I’m currently in Scotland on a sabbatical from work. Mr O and I are surveying parts of the north-west coast south of Ullapool for the BTO Breeding and Wintering Atlas project. It’s a wonderful area; dramatic mountain and coastal scenery, combined with a welcome slow pace of life.
So far, we’ve surveyed 13, 2km squares. Some have included coastline and small settlements, but most have been in remote moorland areas. For some, there’s been quite a trek in before reaching the square and starting the survey. This has usually involved yomping over rough heather moorland, which is very tough going, particularly on the knees! Once in the square we’ve had to spend two hours identifying and counting all the birds we see or hear. Most of the squares have no tracks or paths, if you’re lucky there are a few sheep tracks, but mostly it’s wandering up and down rank heather and boggy tussocks.
The rewards for all this exercise (and at times grumbles) have more than made up for the effort and pain. The scenery is spectacular – views to distant mountains and craggy coastlines. The silence has only been broken by the song of skylarks and meadow pipits. The chance to find rare and unusual birds second to none.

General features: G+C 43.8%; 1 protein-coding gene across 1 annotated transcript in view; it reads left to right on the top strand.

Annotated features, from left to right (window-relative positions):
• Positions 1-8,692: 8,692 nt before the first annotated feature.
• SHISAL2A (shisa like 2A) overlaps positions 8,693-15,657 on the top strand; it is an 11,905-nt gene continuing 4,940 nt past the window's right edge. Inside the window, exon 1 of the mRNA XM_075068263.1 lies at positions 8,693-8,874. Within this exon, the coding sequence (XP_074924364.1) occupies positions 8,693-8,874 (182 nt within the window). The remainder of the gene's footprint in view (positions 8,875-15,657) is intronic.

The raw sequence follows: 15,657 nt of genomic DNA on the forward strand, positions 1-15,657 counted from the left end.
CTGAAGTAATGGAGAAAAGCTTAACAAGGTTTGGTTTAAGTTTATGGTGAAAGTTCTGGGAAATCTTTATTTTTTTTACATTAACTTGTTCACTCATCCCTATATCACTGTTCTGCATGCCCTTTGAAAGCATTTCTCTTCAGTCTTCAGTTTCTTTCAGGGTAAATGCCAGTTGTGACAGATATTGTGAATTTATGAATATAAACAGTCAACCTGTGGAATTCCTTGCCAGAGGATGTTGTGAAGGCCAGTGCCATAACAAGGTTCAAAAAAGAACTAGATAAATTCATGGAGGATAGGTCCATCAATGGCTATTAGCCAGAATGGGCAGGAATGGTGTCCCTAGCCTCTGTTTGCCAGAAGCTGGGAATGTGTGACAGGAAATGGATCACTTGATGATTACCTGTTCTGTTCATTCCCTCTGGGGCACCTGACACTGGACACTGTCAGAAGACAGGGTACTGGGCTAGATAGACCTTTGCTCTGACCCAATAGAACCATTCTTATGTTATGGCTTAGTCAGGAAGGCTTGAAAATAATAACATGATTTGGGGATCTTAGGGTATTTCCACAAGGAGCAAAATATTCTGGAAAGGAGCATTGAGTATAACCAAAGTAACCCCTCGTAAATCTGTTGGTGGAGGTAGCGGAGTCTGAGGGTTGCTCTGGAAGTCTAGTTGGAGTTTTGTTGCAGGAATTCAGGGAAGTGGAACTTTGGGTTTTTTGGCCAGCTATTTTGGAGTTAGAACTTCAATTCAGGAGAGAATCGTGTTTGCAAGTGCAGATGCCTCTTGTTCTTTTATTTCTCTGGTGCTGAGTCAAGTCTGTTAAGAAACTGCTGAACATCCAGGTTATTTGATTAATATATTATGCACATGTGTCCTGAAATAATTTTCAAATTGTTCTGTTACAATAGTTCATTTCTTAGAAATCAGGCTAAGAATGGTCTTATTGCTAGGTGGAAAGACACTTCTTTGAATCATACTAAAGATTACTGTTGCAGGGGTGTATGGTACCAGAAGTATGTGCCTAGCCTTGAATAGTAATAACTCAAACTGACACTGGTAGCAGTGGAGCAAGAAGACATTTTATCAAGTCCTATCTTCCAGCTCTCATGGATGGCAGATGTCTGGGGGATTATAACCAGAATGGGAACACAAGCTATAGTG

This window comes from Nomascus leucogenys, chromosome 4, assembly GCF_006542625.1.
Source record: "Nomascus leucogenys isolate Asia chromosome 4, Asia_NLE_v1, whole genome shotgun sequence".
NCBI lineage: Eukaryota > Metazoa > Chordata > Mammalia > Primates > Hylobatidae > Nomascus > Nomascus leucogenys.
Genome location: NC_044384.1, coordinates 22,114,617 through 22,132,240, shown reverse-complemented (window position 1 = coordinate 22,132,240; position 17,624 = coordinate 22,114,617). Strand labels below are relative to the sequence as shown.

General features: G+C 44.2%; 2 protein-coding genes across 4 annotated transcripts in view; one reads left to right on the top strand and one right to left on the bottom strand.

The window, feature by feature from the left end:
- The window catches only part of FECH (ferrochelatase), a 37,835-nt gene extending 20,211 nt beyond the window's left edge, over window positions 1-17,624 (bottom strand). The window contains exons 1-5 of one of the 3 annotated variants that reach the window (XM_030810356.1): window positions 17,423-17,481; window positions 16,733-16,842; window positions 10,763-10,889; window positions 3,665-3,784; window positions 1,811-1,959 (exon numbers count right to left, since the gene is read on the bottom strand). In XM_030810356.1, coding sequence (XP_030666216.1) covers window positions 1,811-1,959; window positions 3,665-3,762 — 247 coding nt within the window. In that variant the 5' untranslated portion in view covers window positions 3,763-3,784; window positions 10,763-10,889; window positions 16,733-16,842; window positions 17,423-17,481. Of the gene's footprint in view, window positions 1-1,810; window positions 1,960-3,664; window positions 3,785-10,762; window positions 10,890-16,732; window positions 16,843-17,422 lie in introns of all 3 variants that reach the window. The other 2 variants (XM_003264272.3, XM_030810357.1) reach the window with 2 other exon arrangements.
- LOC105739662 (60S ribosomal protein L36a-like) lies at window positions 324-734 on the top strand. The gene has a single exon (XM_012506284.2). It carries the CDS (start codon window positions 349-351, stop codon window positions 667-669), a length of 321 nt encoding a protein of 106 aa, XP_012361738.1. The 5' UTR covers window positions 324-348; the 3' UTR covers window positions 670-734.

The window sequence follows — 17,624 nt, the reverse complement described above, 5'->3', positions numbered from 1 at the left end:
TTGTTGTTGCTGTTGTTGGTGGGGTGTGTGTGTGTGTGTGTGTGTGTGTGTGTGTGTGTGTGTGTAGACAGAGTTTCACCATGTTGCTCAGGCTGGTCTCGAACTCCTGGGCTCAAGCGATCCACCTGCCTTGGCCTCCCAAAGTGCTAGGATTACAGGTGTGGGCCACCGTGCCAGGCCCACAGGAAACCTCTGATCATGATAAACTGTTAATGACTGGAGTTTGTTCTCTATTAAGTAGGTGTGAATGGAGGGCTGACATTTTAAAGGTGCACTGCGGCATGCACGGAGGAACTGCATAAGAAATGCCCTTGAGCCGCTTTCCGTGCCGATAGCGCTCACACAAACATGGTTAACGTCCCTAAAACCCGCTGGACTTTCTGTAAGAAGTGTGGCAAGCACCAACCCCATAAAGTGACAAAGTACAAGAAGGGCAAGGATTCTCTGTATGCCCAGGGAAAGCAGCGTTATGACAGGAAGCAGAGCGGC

Today, although officially a day off, we decided to try to cover a square along the stunning coast of the Gairloch peninsula. Although a gale was blowing as we left our rented cottage, we decided to risk it. The drive to the Rua Reidh Lighthouse is along a single track road hugging the coast. As we arrived the wind strengthened and the rain started, but we set off, in hope that the predicted high winds would abate as forecast. We walked up, down and along cliff edges, wind blasting and buffeting our backs and rain lashing down. We carried on, the square in sight but with still a kilometer or so to go. It’s then we realised our limits – there was no point in carrying on, no right minded bird would be showing, the survey would be pointless. So we turned, faced the wind and trekked back through the heather.
As I write this, the sun is now streaming in through the window, but the wind is still blowing a gale. Several yachts and a cruiser have sought refuge in Loch Ewe. Even on this sheltered loch, the waves look rough and no one is crossing from Aultbea to the small Isle of Ewe. Our boots and jackets are drying by the Rayburn and soup is cooking on the stove. No barbecues for us tonight on what the news tells us is the hottest day of the year so far!